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Miami Herald - November 8, 2006

Miami-Dade Housing Agency
gets new boss


Hoping to climb out of numerous scandals in Miami-Dade's affordable-housing programs, County Manager George Burgess announced Wednesday that he selected a senior official from the Tampa Housing Authority to take over the beleaguered Miami-Dade Housing Agency.

Among Kris Warren's tasks will be to improve internal operations and implement proposed reforms, including large fines and possible jail sentences for developers or homeowners who bilk the system.

''I'm passionate about housing,'' said Warren, 39, the Tampa agency's senior vice president and chief operating officer. ``Miami-Dade is open to changes and has an opportunity to make those changes.''

Burgess selected Warren after a three-month national search, picking her from six finalists culled from more than 140 applicants.

''While it cannot happen overnight, I know Ms. Warren shares our commitment to move in a direction that will fast-track delivery of the county's housing initiatives,'' Burgess wrote in a memo to county leaders.

Miami-Dade officials have been turning to Tampa for help since September and are asking the commission to spend up to $100,000 to reimburse the Tampa agency for consulting through Dec. 1.

Housing activists were nonplussed by the announcement, saying problems at the housing agency run deeper than its leadership.

''[The agency] needs more than a new director -- it needs new direction,'' said Sushma Sheth, communications director for the Miami Workers Center.

The county commission will likely vote on Warren's confirmation on Nov. 28, when a number of other housing proposals are also scheduled for debate, including:

• An overhaul of the infill housing program, which allows builders to acquire land cheaply to build homes that are sold below market value to low- and moderate-income families.

• Fines of up to $10,000 and jail sentences of up to 60 days for violating the rules of the infill program. The existing program has no such penalties.

• A study into issuing up to $200 million worth of bonds to meet activists' demands to expand affordable-housing programs.

• Authority for Burgess to expedite repair of existing affordable housing and construction of new units by allowing shorter advertising time for bids, smaller selection committees and negotiation of contracts before approval from the commission.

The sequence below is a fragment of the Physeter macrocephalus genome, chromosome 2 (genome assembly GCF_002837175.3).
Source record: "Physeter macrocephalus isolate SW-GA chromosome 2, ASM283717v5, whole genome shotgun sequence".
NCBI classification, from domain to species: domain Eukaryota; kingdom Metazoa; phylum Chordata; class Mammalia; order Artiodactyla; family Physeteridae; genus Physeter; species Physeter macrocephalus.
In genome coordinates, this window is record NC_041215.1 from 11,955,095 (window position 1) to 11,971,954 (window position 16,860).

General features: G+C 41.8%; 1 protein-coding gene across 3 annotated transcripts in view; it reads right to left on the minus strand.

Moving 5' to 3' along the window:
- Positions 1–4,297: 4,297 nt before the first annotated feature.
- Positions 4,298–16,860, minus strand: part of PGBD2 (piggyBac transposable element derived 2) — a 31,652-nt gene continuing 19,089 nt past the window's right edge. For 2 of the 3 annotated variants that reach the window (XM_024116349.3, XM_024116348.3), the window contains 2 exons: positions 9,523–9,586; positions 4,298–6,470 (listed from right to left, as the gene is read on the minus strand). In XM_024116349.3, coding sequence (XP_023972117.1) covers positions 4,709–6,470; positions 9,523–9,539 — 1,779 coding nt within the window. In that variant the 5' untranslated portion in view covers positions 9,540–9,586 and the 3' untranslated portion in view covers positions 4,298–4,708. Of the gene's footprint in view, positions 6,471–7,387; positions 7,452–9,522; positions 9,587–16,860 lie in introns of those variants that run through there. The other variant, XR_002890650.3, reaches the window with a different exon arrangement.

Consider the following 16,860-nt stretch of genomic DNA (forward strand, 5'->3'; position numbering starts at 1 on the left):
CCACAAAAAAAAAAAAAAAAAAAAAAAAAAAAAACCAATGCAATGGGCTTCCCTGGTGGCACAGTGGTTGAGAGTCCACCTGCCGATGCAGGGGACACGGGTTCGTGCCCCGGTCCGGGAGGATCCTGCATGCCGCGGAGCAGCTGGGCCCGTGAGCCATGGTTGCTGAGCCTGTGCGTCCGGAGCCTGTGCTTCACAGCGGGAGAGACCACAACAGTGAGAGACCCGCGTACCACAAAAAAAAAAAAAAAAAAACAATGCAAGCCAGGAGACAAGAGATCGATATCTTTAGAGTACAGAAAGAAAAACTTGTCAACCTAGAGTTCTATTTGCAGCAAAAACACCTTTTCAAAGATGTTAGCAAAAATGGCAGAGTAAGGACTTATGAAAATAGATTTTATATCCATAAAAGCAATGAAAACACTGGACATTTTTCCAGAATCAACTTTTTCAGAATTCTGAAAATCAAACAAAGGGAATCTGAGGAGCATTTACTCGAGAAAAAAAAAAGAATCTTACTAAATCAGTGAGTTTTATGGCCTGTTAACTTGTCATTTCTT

The problems with infill housing were detailed in a Miami Herald investigation, House of Lies, published in July. The four-part series exposed widespread mismanagement and misspending at the Miami-Dade Housing Agency, which paid a cadre of developers millions of dollars for affordable housing that was never built.

Even when houses were built, some developers bypassed the poor to sell to real-estate investors, buyers who owned more than one property or families who flipped the houses for a quick profit.

That flipping was among a string of problems that tainted the infill program, which was conceived five years ago and drew national recognition for bringing new life to empty lots scattered across the county.

''We are going to be closely tracking progress,'' said Wendi Norris, director of the county's General Services Administration, which recently took over management of the infill program.

Amid The Miami Herald's stories, Burgess ousted six Housing Agency officials. Local and federal agencies are investigating.

The proposed changes to the infill program would dramatically increase the county's regulation and oversight. For at least 30 years, houses built under the program could only be sold to families whose income is below levels set by the federal government. At current levels, certain properties would be available to a family of four making up to $78,260, and others would be reserved for families earning $27,950 or less.

Maximum prices for the houses would also be fixed by the county.

Owners would be required to live in the house as their primary residence, and the county would have to approve future sales.


The revamped program, however, will require intensive monitoring of real-estate values across the county, and some fear it could hurt the very people it is intended to help.

Because the homes would be locked into below-market prices, the owners would not profit as much as other homeowners when they sell and might have trouble finding brokers willing to handle the transaction.

''You're creating second-class homeowners,'' said John Little, a community development lawyer at Legal Services of Greater Miami. ``You're forcing them to sell it for a greatly reduced rate.''

Norris said the price caps were necessary to ensure prices remain affordable for future low-income buyers.

The idea of raising up to $200 million by issuing new bonds was sponsored by Commissioner Dorrin Rolle. It matches demands made in late September by a coalition of groups seeking a major immediate investment in new affordable housing.

Sheth said she was cautiously optimistic about the bill, which would require Burgess to present a feasibility study about the bonds by the end of January.

''Rolle's legislation answers the call of hundreds of Miami-Dade residents that spent the night on the lawn of government center,'' Sheth said, referring to an overnight demonstration held in September. ``Will this legislation build more lies or the foundation for accountable and community-driven development in Miami-Dade County?''

Miami Herald staff writer Debbie Cenziper contributed to this report.